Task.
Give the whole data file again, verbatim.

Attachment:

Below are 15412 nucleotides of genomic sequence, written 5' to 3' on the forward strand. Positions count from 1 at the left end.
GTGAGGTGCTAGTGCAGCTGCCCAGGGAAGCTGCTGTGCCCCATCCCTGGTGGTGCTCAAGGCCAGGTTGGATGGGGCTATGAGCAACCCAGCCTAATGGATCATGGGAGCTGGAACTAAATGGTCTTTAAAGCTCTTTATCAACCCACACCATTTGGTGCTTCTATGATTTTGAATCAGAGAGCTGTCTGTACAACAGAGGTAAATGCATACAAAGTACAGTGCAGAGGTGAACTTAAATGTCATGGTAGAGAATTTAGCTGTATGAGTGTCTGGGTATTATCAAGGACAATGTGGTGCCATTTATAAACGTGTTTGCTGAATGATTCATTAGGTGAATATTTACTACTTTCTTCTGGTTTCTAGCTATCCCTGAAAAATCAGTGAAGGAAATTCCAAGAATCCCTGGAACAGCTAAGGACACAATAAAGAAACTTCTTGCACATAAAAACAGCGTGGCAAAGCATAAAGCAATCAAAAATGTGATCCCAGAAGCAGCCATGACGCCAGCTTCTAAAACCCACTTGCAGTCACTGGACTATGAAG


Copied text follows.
Below are 15412 nucleotides of genomic sequence, written 5' to 3' on the forward strand. Positions count from 1 at the left end.
GTGAGGTGCTAGTGCAGCTGCCCAGGGAAGCTGCTGTGCCCCATCCCTGGTGGTGCTCAAGGCCAGGTTGGATGGGGCTATGAGCAACCCAGCCTAATGGATCATGGGAGCTGGAACTAAATGGTCTTTAAAGCTCTTTATCAACCCACACCATTTGGTGCTTCTATGATTTTGAATCAGAGAGCTGTCTGTACAACAGAGGTAAATGCATACAAAGTACAGTGCAGAGGTGAACTTAAATGTCATGGTAGAGAATTTAGCTGTATGAGTGTCTGGGTATTATCAAGGACAATGTGGTGCCATTTATAAACGTGTTTGCTGAATGATTCATTAGGTGAATATTTACTACTTTCTTCTGGTTTCTAGCTATCCCTGAAAAATCAGTGAAGGAAATTCCAAGAATCCCTGGAACAGCTAAGGACACAATAAAGAAACTTCTTGCACATAAAAACAGCGTGGCAAAGCATAAAGCAATCAAAAATGTGATCCCAGAAGCAGCCATGACGCCAGCTTCTAAAACCCACTTGCAGTCACTGGACTATGAAG